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I was asked to take individual portraits of around 15 elementary age students who missed picture day in school . I will be taking with a Canon 60D camera & Canon 430 EX II flash. The room will be lit by fluorescent lighting. I will not have the luxury of using a tripod. what recommendations can you suggest as far as which lens should I use (Canon 24-105 MM L lens or Canon 50 MM lens)? . Preferred aperture/ shutter speed? Direct flash or bounce?

  • I was tempted to vote to close the question because it is too broad, you are asking questions that have no answer if we do not know how the other 400 photos of the kids look like. Also, some seem too basic, which worries me. But the answer of @ariel is a good one. – Rafael Apr 26 '17 at 13:45
  • The lens doesn't really matter. It's the lighting setup that is most going to determine how the end results look. – Michael C Apr 26 '17 at 14:44
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    +1 @MichaelClark, and as no camera tripod is available, I highly doubt there is one flash stand available too for an off-camera setting. So the answer is either "buy some more gear" or "let the assignment to someone else". – Aurélien Pierre Apr 26 '17 at 20:15
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You have several things to think about.

First off, you would probably like the photos to closely match what the photos of the other students look like, so pay attention to the background, the pose, and the lighting angle in the other photos.

Secondly, you have to "take out" the effects of the fluorescent lighting if you do use the room you mentioned. Fluorescent light is very hard to white balance, it's ugly and it also flickers potentially creating color casts as mentioned above. If you can, turn off those lights. If not you can use the shutter speed to reduce the impact. (See second last point below.)

Thirdly, you don't need two flashes. You can use the 430 EX II that you have, but you'll want to use your 60D with the 430 EX II in wireless flash mode. (Refer to page 139 of the Canon 60D of the Instruction Manual.) I would mount the flash on a stand and shoot into an umbrella, placing it 45 degrees to the left (or right) and above the subject. Then I would place a white reflector (it could be a large sheet of white paper or bristol board or foam core) on the opposite side of the flash next to the subject.

Next, I would bring both lenses. If you can use the 50mm, great, however, without knowing the dimensions of the room, the flexibility of the 24-105mm may be required.

As for shutter speed and aperture, I would put the camera in manual ('M') mode and use a shutter speed of 1/250 to take out the effects of the fluorescent lights if you can't shut them off. If you can turn them off you can use shutter speeds of 1/250 or slower to have some control the lightness/ darkness of the background. I would start with an aperture of f/4-5.6, but the choice depends on the background (plain vs busy). The E-TTL between the camera and flash will take care of the flash output for you.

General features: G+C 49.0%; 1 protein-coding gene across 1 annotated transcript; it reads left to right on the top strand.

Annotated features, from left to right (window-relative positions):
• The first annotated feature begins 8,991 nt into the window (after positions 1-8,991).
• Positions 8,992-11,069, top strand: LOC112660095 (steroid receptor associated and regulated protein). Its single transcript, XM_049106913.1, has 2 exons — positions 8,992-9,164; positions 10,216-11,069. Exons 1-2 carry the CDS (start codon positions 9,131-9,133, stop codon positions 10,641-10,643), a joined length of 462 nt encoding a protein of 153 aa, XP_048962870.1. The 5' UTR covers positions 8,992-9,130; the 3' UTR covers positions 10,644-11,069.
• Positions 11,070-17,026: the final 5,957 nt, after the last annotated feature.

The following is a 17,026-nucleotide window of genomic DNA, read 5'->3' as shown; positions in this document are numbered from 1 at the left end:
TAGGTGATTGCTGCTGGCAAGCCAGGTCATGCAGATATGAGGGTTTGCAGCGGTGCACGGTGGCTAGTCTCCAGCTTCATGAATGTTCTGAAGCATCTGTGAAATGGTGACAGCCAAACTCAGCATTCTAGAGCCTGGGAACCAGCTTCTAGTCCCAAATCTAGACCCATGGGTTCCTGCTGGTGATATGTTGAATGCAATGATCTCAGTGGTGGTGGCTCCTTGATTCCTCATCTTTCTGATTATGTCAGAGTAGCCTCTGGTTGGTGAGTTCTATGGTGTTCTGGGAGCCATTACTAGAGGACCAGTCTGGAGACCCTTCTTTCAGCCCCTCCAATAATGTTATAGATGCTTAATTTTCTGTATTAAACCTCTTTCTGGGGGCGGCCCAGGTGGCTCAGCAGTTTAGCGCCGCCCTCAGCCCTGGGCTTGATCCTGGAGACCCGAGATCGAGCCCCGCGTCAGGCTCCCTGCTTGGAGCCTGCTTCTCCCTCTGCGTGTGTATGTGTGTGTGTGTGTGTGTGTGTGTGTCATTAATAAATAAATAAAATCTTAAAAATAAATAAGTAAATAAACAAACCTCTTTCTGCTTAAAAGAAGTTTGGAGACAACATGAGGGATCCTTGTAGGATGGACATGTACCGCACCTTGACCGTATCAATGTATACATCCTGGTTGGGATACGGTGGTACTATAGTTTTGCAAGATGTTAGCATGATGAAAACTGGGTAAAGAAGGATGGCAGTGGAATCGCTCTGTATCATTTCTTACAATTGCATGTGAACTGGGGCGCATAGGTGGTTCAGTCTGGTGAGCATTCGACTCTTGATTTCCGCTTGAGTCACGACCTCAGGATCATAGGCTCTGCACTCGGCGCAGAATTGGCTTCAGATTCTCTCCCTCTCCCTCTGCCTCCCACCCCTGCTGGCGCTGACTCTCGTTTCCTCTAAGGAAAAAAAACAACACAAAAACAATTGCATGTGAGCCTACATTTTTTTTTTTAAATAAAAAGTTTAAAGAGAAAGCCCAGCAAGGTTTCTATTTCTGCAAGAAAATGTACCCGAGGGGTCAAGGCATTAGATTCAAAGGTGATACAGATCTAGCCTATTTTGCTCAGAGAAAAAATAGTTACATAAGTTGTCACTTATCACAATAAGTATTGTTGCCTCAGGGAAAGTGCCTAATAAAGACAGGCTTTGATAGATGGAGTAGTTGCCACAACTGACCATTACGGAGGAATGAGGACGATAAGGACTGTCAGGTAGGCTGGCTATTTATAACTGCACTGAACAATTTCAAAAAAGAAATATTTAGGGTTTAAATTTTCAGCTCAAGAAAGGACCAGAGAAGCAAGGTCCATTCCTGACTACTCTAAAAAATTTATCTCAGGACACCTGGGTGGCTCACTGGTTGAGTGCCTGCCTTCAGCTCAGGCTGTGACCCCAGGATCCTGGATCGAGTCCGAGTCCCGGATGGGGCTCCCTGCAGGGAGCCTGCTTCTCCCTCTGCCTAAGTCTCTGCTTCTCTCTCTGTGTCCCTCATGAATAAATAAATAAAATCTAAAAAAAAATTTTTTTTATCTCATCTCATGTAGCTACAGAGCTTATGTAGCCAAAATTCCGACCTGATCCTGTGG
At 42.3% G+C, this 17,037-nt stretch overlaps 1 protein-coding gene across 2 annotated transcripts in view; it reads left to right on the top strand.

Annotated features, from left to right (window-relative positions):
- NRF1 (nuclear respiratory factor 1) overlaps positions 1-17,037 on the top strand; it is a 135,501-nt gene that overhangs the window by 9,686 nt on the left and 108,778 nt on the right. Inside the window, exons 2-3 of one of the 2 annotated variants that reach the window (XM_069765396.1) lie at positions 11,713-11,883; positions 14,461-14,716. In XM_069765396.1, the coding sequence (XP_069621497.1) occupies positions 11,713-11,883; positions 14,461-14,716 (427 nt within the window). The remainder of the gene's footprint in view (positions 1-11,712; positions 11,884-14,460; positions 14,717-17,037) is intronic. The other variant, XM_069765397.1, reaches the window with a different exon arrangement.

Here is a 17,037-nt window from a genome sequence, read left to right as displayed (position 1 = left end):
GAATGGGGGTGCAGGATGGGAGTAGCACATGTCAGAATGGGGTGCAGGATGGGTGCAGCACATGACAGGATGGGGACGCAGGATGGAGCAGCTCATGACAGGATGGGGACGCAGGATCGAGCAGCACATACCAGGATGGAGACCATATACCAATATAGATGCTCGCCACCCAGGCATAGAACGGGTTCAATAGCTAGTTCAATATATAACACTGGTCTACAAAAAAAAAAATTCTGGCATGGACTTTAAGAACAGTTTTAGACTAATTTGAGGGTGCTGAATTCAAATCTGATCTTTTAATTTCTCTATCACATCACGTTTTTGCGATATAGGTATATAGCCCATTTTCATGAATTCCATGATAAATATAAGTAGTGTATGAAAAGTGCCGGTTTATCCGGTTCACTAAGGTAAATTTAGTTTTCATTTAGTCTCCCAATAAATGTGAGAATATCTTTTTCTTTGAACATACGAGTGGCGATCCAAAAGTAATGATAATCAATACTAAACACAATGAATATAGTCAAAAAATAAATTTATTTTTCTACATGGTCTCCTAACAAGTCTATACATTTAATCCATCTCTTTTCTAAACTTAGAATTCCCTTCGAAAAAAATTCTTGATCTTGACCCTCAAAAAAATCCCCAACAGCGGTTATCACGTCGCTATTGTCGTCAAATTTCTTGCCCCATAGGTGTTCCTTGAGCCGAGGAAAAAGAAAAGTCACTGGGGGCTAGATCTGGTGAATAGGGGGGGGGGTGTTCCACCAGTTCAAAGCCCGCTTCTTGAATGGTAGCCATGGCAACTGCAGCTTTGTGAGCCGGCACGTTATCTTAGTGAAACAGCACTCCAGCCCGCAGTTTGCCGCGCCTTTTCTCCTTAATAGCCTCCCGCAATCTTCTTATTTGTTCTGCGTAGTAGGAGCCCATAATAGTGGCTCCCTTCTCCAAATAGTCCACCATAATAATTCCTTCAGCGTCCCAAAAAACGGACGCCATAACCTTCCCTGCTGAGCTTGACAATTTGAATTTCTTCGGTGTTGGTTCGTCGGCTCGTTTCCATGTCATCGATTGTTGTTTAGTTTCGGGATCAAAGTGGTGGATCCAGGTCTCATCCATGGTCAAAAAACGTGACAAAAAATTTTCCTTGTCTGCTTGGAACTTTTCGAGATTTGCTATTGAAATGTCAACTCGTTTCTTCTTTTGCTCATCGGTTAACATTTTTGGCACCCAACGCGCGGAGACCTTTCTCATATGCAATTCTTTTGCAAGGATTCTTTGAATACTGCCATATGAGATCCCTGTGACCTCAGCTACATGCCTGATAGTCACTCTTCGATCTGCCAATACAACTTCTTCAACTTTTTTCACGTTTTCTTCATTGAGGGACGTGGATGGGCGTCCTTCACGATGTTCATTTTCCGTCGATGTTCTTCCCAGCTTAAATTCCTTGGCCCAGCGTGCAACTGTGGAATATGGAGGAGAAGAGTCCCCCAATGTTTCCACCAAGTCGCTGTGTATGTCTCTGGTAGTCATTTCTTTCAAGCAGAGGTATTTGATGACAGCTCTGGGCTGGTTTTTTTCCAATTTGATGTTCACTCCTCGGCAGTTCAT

Finally, test, test, test with a volunteer subject, before you do the shoot.

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    Depending on the particular type of fluorescent lighting, to eliminate the effects of flicker it may be necessary to reduce shutter time to 1/120 second or even 1/60 second in countries with 60hz AC and to 1/100 or even 1/50 in countries with 50hz AC. – Michael C Apr 26 '17 at 14:48
  • This could work but @Gershlevi did not mentionned he had umbrellas or reflectors. – Aurélien Pierre Apr 26 '17 at 19:54
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First things first, use bounce flash if you're doing head shots. Then use the 50mm. With the crop factor of the 60D it will give an 85mm equivalent.

If you can, take the shoot outdoors; that way you can use natural light. Or, place your subject near a window and use your flash as a fill light.

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You may not like this, but give up.

  1. With only one bouncing flash, you will end up with a very flat picture. Moreover if the bouncing surface has some color, it will tint the light.

  2. With one direct flash, you will get something way too dramatic for the purpose of these headshots,

  3. With different lightsources or a flash as a fill-in, you will get different colors casts on different parts of the face (different white balances) which is a mess to recover in post production.

  4. With only natural light, well, toss a coin because you never know what you will get (harsh sunny day or diffused overcast).

  5. With only fluorescent lighting, your pictures will look sad and washed because the color spectrum of fluo bulbs is not full so the color rendition will be off (especially with the cheap bulbs used in schools).

You need at least 2 flashes and softboxes or umbrellas or one flash and one reflector to do a decent job. Of course, I'm talking about off-camera flashs.

  • No, you can take great shots with only ambient light. The trick is to know how to use it. Besides one flash does not mean one light. You can use fill cards. – Rafael Apr 26 '17 at 13:38
  • @Rafael The question mentionned just one flash, not reflectors. So with only the available gear, I see no way to achieve a clean result. – Aurélien Pierre Apr 26 '17 at 19:51
  • @Rafael plus, define "great shots". All the "all-natural-light" portraitists I know are hiding their inability to use flashs and produce dull pictures that need a lot of Photoshop to look ok - See Dani Diamond danidiamond.com and his never-ending edits videos. – Aurélien Pierre Apr 26 '17 at 20:10

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